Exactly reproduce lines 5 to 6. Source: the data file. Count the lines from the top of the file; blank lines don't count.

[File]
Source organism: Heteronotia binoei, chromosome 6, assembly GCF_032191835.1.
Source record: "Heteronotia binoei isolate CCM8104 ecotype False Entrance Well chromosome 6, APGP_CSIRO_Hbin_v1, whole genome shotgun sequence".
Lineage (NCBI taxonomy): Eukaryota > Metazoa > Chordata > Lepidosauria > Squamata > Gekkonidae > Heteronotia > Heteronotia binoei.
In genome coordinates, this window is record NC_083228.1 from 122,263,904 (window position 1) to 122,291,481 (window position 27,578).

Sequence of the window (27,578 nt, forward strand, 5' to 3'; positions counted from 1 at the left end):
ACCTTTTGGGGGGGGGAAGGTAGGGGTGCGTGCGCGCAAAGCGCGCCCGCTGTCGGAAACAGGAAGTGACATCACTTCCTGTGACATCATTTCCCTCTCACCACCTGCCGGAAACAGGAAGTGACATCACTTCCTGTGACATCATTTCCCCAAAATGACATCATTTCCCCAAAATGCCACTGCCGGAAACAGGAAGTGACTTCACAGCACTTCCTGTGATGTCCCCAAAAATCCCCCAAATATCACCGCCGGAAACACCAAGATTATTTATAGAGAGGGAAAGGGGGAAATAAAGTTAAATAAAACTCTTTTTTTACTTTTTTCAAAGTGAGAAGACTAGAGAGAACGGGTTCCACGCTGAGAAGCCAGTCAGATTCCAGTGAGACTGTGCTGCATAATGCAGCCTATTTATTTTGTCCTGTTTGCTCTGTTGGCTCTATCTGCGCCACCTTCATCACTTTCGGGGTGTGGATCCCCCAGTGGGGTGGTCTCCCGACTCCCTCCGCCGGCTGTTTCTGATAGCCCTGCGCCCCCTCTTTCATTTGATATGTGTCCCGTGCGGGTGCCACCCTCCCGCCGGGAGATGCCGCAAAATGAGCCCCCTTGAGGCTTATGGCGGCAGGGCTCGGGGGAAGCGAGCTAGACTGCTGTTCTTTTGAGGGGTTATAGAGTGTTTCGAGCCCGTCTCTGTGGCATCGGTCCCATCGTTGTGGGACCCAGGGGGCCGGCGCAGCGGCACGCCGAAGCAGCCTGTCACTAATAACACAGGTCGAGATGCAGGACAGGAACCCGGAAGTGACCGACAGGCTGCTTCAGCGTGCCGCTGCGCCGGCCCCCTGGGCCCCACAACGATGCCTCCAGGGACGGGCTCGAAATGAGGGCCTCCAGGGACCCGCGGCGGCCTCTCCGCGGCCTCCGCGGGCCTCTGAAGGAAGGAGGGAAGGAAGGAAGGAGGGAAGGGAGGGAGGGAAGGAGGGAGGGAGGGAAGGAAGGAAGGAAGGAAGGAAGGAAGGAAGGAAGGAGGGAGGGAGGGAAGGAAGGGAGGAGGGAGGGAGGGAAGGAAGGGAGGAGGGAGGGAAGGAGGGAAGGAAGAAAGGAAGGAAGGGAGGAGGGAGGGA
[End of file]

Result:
Sequence of the window (27,578 nt, forward strand, 5' to 3'; positions counted from 1 at the left end):
ACCTTTTGGGGGGGGGAAGGTAGGGGTGCGTGCGCGCAAAGCGCGCCCGCTGTCGGAAACAGGAAGTGACATCACTTCCTGTGACATCATTTCCCTCTCACCACCTGCCGGAAACAGGAAGTGACATCACTTCCTGTGACATCATTTCCCCAAAATGACATCATTTCCCCAAAATGCCACTGCCGGAAACAGGAAGTGACTTCACAGCACTTCCTGTGATGTCCCCAAAAATCCCCCAAATATCACCGCCGGAAACACCAAGATTATTTATAGAGAGGGAAAGGGGGAAATAAAGTTAAATAAAACTCTTTTTTTACTTTTTTCAAAGTGAGAAGACTAGAGAGAACGGGTTCCACGCTGAGAAGCCAGTCAGATTCCAGTGAGACTGTGCTGCATAATGCAGCCTATTTATTTTGTCCTGTTTGCTCTGTTGGCTCTATCTGCGCCACCTTCATCACTTTCGGGGTGTGGATCCCCCAGTGGGGTGGTCTCCCGACTCCCTCCGCCGGCTGTTTCTGATAGCCCTGCGCCCCCTCTTTCATTTGATATGTGTCCCGTGCGGGTGCCACCCTCCCGCCGGGAGATGCCGCAAAATGAGCCCCCTTGAGGCTTATGGCGGCAGGGCTCGGGGGAAGCGAGCTAGACTGCTGTTCTTTTGAGGGGTTATAGAGTGTTTCGAGCCCGTCTCTGTGGCATCGGTCCCATCGTTGTGGGACCCAGGGGGCCGGCGCAGCGGCACGCCGAAGCAGCCTGTCACTAATAACACAGGTCGAGATGCAGGACAGGAACCCGGAAGTGACCGACAGGCTGCTTCAGCGTGCCGCTGCGCCGGCCCCCTGGGCCCCACAACGATGCCTCCAGGGACGGGCTCGAAATGAGGGCCTCCAGGGACCCGCGGCGGCCTCTCCGCGGCCTCCGCGGGCCTCTGAAGGAAGGAGGGAAGGAAGGAAGGAGGGAAGGGAGGGAGGGAAGGAGGGAGGGAGGGAAGGAAGGAAGGAAGGAAGGAAGGAAGGAAGGAAGGAGGGAGGGAGGGAAGGAAGGGAGGAGGGAGGGAGGGAAGGAAGGGAGGAGGGAGGGAAGGAGGGAAGGAAGAAAGGAAGGAAGGGAGGAGGGAGGGA